What is it that draws you people to live there, why do you not move from such an obviously inhospitible place to live

There was a documentary about Tornado Alley [tornadochaser.net] on Channel 5 [channel5.co.uk] last week, which showed horrific devastation from past tornadoes that seemed mainly to hit trailer-parks and cheap housing in places like Oklahoma.

I infer from this that many/most people who live in those areas of the US are not able to move elsewhere, because they are simply too poor to do so.

(not a Troll, by the way, I'm sure there are plenty of affluent people in OK too - but the rural community really isn't well-off, as I understand it)

Why do people live there? We choose to!!! (1)

Starrider (73590) | more than 10 years ago | (#5920369)

Oklahoma is a beautiful place to live...and it is far more likely you will die from a bolt of lightening than from a torando. The odds of being hit by a tornado are small, especially when you consider the wide scale devestation of an earthquake in californnia.

These past few weeks we have seen a lot of tornados, but it really is the exception and not the rule to see lots of homes destroyed in the scale we have seen lately.

I would rather live with tornados than earthquakes, but that is just me. I love it here; I have lived here all my life. Sure, it isn't perfect, but it's home.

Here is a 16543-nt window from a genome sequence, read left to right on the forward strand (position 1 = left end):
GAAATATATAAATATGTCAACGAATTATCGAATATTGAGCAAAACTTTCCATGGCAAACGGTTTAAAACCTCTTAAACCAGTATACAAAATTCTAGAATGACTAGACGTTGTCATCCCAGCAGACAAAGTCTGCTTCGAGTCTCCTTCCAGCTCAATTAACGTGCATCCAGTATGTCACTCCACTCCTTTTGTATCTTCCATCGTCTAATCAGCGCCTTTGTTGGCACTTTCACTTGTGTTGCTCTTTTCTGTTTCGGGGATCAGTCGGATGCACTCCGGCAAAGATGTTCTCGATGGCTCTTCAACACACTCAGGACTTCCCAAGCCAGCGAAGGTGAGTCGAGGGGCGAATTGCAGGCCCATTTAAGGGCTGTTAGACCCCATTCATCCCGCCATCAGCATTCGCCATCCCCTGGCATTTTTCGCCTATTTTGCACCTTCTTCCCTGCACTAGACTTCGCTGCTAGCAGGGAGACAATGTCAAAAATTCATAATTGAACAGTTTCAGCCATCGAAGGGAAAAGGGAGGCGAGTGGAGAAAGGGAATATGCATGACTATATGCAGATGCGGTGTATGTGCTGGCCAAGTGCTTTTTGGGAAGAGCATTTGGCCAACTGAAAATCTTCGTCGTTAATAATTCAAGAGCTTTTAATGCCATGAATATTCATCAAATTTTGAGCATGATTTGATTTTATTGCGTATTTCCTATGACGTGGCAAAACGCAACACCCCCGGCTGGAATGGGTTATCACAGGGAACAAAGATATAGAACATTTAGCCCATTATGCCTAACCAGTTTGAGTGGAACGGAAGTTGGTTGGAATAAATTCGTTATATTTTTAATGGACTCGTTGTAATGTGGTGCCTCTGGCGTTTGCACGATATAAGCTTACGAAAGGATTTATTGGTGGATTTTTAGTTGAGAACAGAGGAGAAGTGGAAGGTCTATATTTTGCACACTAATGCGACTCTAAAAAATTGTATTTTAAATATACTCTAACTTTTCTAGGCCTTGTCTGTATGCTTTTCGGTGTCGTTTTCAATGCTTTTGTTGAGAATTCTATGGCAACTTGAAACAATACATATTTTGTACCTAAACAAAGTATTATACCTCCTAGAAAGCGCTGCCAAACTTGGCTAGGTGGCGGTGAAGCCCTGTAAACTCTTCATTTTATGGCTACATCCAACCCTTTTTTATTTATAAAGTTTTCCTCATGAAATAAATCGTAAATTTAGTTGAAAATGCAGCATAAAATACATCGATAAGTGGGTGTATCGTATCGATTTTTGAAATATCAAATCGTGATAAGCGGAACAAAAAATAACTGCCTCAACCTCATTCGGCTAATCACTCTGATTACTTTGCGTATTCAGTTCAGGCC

Re:Not inteded to be a callus question (0)

nemoest (69043) | more than 10 years ago | (#5920318)

Maybe because we don't like forest fires [cnn.com].

Seriously, the twisters don't come every year, Moore just happened to get hit twice within a 4 year period. Lets not forget that the May 3rd tornado was the first F5 rated tornado to EVER hit the OKC area [weather.com].

Why do people move near the Mississippi river? It seems to flood all the damn time? Why do people live in Flordia? They get hit with hurricaines and probably cost us a lot more to replace than a trailer park.

There isn't a safe place to live, period. You are just fooling yourself if you think that snow is harmless [thedenverchannel.com].

The chances of being hit by a tornado are small (3, Interesting)

Starrider (73590) | more than 10 years ago | (#5920323)

What is it that draws you people to live there, why do you not move from such an obviously inhospitible place to live, and why do you insist on FEMA paying your (collective Kansas and Oklahoma) asses money to rebuild your houses in the same Goddamned spot so the next Chet-chasing twister can blow you to hell all over again?

I live in Tulsa, Oklahoma, and I don't think you realize the very very small likelyhood of being hit by a tornado. While tornados themselves are not rare, it is not everyday that they hit populated areas. It only seems that way because of the last few weeks.

You say it is inhospitable? What about California? Earthquakes hit on a massive scale and destroy HUGE areas. A tornado, while devestatingly powerful, does not destroy hundreds of square miles like an earthquake will.

Also, being hit by a tornado TWICE is really against the odds. You really are far more likely to be struck by lightening than to be hit by a tornado.

Re:Not inteded to be a callus question (3, Insightful)

tuffy (10202) | more than 10 years ago | (#5920331)

Why do people live in places like this when they get hit _every year_ by tornados? I mean, holy crap - what kind of stress must it be to know that, next year, come May, you or someone near you has almost a 100% chance of having their new house flattened ... again... next may. Hell, maybe in two months?